Evolution of Google’s logo and the possible science behind it

An interesting analysis of a logo that possibly the whole world recognizes – the Google logo! This article tracks the evolution of Google logo’s over the years and the possible scientific reasons that helped make it so familiar to the public eye.

Reading Time: 4 minutes

Logo design may look simple, but nowadays the best logos are those which blend artistry with science!

The basic principles for making a perfect logo are to capture attention, inspire trust, be immediately recognizable, generate a positive response, convey the brand and its niche’s meaning, and to create a long-lasting memory.

This is what the Google logo excels in! It is simple, has attention-grabbing colors and is easy to remember.

Over the years, due to constant innovation and AI-based research, Google has perfected their logo due to its attention to simplicity and has also added scientific rigor to make it one of the most recognizable logos on this planet!

Let’s see how Google’s logo has evolved over the years with a little help from science!

Just a heads up. Google wasn’t really Google in the beginning; it had a really eerie name when it all began in 1995 within the dorm room of Sergey Brin and Larry Page (Google’s founders) at Stanford University. It was called ‘Backrub’ LOL!

The name Google came up when Sean Anderson a graduate student at Stanford suggested “googolplex”, but Larry found “googol”. However, some theories suggest that during domain registration, they accidentally searched for google.com and liked it better.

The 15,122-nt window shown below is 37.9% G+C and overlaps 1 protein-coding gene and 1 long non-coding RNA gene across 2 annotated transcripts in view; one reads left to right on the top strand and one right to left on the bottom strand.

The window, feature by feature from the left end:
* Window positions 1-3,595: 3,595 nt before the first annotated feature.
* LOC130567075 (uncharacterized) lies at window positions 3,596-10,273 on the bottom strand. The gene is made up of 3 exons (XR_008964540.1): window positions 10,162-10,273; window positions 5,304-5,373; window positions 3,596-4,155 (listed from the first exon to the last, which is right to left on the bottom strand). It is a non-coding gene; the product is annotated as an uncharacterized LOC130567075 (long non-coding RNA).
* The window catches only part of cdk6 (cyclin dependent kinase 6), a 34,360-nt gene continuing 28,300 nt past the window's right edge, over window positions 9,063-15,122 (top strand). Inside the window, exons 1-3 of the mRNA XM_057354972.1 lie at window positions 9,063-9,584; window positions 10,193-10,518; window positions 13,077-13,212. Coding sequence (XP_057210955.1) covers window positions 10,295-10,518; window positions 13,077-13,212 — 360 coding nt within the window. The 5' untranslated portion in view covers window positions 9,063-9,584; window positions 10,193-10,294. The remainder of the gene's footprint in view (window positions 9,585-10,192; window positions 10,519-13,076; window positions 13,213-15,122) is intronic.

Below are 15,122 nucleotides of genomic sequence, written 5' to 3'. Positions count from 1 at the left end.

September 15, 1997, to September 27, 1998 It was simple yet ugly WordArt where the letters weren’t even visible! No wonder, they changed the logo within 13 days! Yeah, the ‘science’ part will be cleared after this timeline of events. Have patience!

September 28, 1998, to October 29, 1998A new logo was conceptualized in the Baskerville Bold font with a drop-shadow to add emphasis, but had a less-appealing color combination and looked really dull.

October 30, 1998, to May 30, 1999Sergey used a simple and free graphics program called GIMP in which he made the ‘Google’ logo (with Adobe Garamond font) that looks a lot like the one we see today. It had an exclamation mark in the end which seemed to mimic the ‘Yahoo!’ logo of Yahoo.

There was a deeper shadow and the letters became more rounded. The color sequence was the biggest change here (The G transitioned from green to blue and is still used this way!).

May 31, 1999, to May 5, 2010 – Enter Ruth Kedar, a professional artist cum designer who gave a major overhaul to the Google logo which was used until September 1, 2015, with minor tweaks being made along the way. In the first instance, the exclamation mark was removed and the typeface was changed to Catull.

 May 6, 2010, to September 18, 2013Ruth improved her design by reducing the drop-shadow and its distance from the actual typeface which gave the logo a very aristocratic feel. Moreover, the second ‘o’ got a richer yellow compared to the previous one.